A prominent doctor at the MUHC says the institution's attitude towards its patients desperately needs to change - and the impending opening of the new superhospital building would be a good time to start.
Dr. Sherif Emil, the head of Pediatric General and Thoracic Surgery at the Montreal Children's Hospital, tells CJAD's Tommy Schmurmacher a new outlook is needed toward the people using its facilities.
"The environment is one where the patient is taken for granted," Dr. Emile says. "The patient is sort of lucky to be there, lucky to get an appointment, rather than seen as the reason for our existence as an institution."
He says it's a symptom of a larger problem in health institutions across Quebec, and he points to several instances where he's needed to receive health care at other institutions.
"The care itself, the medical act, was fine. There was no malpractice involved. But the attitude, the [foul] language, the lack of introductions, the lack of treating the patients like human beings standing in front of you. People who act like that — I'm just curious how they would feel if it was their brother of sister or wife or child right there in front of them.
'It shouldn't be a big philosophical or academic issue. It's simply treating people the way you'd want to be treated when you're most vulnerable. That's lacking on a daily basis in the environment of many hospitals affiliated with McGill, and I'm sure many of the other hospitals."
Part of why there is such surliness among staff, Dr. Emil says, is that no one will get them in trouble, and the unions often protect them regardless of what they do - or don't do.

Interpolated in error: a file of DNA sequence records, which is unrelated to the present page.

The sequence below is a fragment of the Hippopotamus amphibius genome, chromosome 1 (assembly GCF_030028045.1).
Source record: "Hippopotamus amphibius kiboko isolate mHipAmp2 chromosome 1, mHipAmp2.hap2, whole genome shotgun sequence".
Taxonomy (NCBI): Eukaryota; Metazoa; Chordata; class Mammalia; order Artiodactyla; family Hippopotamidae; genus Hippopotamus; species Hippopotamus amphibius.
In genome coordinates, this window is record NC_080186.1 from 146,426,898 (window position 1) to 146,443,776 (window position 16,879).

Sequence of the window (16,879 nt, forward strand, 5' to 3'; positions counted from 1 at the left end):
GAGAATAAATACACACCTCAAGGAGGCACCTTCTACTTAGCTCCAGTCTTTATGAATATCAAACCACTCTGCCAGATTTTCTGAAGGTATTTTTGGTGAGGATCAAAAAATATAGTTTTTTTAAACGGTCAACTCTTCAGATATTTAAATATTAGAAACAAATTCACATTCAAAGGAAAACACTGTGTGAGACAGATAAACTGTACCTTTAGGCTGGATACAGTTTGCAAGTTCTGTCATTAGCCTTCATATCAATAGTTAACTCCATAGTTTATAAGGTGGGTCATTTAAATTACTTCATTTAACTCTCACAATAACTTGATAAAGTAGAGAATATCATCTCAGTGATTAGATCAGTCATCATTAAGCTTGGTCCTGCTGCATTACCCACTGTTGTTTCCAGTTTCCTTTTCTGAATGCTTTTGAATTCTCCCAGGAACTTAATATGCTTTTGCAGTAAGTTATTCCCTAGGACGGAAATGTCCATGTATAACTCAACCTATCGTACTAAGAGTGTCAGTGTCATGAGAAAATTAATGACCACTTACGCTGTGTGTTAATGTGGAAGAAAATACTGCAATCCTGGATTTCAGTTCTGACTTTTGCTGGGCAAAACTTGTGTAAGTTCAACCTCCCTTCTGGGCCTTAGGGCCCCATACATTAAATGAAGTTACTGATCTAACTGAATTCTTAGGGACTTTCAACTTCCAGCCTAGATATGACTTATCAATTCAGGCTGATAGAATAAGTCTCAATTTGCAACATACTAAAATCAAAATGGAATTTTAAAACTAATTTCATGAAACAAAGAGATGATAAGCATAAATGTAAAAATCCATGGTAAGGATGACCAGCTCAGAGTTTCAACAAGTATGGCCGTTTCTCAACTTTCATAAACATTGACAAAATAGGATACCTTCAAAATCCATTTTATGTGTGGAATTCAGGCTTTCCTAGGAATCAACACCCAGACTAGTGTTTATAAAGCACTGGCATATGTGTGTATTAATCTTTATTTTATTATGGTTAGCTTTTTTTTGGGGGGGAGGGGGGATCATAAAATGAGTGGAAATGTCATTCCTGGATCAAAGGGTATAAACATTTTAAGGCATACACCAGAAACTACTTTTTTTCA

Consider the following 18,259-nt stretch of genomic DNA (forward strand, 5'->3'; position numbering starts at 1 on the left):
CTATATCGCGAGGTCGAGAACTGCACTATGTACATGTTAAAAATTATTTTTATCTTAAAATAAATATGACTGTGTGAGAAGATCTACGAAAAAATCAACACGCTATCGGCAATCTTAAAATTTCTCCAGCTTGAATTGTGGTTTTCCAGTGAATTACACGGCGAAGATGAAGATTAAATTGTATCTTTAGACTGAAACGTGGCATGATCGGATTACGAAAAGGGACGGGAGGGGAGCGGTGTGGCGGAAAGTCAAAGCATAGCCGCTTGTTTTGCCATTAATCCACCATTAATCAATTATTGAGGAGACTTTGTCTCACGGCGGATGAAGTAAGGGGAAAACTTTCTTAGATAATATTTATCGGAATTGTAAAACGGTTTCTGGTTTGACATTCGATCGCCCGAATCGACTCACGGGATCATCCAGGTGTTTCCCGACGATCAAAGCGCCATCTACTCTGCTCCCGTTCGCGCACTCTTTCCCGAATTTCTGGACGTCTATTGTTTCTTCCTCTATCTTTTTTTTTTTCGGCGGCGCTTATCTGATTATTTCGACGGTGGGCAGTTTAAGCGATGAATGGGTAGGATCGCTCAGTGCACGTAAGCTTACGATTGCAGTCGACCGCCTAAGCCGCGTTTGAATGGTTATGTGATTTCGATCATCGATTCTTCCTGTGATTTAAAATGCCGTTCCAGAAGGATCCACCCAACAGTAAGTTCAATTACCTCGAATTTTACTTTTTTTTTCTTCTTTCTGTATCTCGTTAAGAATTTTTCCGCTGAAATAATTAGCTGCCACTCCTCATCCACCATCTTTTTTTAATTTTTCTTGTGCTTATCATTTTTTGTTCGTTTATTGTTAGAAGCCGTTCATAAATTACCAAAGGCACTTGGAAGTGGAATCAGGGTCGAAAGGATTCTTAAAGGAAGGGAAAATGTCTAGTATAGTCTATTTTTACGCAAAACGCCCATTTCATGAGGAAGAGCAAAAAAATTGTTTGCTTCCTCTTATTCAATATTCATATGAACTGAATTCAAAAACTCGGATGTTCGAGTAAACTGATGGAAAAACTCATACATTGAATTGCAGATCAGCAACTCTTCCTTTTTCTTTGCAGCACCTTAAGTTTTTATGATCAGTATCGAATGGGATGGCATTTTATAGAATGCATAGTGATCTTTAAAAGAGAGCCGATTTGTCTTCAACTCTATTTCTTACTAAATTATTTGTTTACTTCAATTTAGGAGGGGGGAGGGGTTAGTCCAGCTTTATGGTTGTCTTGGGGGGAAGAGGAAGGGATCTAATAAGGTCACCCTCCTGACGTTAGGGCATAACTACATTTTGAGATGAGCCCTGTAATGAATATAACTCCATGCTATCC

Opinion: Will a new MUHC be a renewed MUHC?
Sherif Emil, Special to Montreal Gazette
The MUHC (McGill University Health Centre) super hospital in Montreal,
Vincenzo D'Alto / Montreal Gazette
I recently took my first stroll through the new McGill University Health Centre, which will become my new professional home in a few weeks. As chief of pediatric general and thoracic surgery at the Montreal Children's, I will be moving into what can be best described as closet space with no windows. I am allowed to bring very little of my current office contents with me, and I will have to adapt to a generic space void of any personal effects.
I will do just that, because the building is truly marvellous for patients and families. Rooms are large and private. Facilities are state of the art. Families will be able to stay comfortably with their children during their most vulnerable days. Play areas will allow children a respite from disease, and all that is used to cure it.
However, as I walked through the beautiful building, a question echoed in my mind. Will the new MUHC be a renewed MUHC?